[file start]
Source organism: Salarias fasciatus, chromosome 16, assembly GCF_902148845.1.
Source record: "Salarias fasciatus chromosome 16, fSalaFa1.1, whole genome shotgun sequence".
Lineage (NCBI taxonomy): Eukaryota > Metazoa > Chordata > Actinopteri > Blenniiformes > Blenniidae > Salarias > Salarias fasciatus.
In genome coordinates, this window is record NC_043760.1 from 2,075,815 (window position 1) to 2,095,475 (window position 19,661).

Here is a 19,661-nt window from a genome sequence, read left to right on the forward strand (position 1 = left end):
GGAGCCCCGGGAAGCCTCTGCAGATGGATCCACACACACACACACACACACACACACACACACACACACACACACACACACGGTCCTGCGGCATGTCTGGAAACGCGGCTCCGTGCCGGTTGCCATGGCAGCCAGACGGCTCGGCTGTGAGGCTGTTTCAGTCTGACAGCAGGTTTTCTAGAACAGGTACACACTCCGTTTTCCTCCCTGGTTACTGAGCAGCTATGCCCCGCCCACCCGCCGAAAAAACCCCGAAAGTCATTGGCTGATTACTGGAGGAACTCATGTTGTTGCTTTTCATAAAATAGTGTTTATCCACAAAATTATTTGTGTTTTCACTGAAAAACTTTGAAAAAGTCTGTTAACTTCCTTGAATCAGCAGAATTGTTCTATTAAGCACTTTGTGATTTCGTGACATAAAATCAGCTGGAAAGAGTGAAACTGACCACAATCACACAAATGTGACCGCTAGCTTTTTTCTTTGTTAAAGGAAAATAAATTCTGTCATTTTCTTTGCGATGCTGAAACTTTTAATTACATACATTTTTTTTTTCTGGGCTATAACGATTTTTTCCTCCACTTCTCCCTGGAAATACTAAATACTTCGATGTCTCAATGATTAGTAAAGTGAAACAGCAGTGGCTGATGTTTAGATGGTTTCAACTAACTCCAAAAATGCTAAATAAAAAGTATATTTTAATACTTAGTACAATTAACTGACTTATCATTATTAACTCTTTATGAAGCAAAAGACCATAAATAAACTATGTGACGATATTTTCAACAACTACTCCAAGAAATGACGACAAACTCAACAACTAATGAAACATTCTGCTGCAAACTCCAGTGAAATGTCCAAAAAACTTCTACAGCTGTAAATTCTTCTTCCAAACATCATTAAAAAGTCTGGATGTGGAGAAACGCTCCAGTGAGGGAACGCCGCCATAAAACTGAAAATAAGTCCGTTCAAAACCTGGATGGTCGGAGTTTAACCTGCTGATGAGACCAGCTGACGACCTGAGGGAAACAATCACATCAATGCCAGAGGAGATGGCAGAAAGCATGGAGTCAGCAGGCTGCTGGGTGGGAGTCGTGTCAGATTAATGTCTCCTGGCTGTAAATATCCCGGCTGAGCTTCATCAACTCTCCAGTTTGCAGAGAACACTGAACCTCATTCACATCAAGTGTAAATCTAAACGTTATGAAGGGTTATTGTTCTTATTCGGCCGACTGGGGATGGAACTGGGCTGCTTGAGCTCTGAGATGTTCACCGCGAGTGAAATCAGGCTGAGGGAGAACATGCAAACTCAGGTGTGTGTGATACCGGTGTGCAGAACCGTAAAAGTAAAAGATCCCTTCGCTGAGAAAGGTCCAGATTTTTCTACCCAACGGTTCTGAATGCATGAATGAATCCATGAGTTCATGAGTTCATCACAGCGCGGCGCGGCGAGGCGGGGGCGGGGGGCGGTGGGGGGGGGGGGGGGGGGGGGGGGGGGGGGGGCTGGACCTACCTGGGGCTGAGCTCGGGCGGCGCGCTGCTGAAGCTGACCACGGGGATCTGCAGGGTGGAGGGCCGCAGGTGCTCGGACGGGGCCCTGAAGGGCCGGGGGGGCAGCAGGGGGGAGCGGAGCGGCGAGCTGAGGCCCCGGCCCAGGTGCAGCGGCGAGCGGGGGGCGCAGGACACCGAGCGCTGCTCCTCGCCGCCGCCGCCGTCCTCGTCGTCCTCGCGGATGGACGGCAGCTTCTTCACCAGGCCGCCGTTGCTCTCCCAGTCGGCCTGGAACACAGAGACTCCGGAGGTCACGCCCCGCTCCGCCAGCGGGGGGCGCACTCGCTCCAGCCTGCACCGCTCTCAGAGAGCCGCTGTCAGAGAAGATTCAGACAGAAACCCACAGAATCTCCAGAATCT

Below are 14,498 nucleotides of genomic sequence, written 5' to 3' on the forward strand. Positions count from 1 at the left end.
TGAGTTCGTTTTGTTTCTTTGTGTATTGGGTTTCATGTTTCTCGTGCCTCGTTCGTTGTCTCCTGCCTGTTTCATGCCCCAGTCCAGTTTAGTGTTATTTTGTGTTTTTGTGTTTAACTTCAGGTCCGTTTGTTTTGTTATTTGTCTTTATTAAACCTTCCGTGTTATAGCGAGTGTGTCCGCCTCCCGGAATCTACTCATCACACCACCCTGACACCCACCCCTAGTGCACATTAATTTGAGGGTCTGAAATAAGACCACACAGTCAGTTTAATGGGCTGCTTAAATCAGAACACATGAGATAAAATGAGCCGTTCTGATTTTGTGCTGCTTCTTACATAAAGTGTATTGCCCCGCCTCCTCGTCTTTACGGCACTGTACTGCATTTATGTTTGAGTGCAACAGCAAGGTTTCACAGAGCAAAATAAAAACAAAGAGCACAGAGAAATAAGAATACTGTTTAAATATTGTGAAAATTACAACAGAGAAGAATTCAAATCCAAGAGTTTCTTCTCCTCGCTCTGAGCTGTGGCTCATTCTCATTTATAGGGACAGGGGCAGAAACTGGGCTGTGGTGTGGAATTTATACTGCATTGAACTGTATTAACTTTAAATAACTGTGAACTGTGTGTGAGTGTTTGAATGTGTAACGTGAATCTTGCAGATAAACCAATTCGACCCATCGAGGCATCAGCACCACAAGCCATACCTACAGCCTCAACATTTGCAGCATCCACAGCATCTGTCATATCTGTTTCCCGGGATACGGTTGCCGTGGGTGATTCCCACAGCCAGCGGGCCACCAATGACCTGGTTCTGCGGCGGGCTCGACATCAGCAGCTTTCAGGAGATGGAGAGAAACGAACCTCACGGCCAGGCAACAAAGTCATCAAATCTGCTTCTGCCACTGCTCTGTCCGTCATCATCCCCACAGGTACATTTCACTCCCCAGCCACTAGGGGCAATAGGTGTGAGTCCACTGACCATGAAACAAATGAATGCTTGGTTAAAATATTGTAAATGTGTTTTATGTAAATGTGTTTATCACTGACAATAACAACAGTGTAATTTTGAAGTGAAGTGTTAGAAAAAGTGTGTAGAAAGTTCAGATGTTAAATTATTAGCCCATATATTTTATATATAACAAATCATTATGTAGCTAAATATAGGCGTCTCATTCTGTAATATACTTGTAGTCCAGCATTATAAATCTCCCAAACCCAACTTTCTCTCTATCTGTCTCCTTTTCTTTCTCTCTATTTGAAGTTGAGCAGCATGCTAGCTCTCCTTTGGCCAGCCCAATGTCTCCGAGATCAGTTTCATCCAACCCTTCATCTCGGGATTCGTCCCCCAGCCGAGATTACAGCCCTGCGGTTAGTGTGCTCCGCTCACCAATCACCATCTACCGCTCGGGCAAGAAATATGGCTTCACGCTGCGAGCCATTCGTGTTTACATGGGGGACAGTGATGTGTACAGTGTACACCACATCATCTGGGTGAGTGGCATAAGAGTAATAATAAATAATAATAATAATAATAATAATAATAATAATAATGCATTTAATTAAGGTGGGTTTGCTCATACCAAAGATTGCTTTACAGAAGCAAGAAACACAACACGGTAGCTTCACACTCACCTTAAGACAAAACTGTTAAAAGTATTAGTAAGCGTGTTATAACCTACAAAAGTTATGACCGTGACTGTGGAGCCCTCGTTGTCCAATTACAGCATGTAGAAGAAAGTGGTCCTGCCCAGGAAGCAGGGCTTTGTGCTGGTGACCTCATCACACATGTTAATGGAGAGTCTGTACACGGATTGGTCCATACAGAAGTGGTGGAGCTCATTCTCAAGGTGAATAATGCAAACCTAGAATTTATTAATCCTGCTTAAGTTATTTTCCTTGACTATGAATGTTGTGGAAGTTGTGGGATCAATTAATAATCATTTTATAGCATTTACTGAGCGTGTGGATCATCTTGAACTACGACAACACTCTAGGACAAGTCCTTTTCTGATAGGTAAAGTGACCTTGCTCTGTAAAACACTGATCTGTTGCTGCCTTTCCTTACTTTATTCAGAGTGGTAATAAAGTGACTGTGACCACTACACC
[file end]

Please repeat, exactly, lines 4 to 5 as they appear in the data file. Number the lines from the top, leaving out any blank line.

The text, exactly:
In genome coordinates, this window is record NC_043760.1 from 2,075,815 (window position 1) to 2,095,475 (window position 19,661).

Here is a 19,661-nt window from a genome sequence, read left to right on the forward strand (position 1 = left end):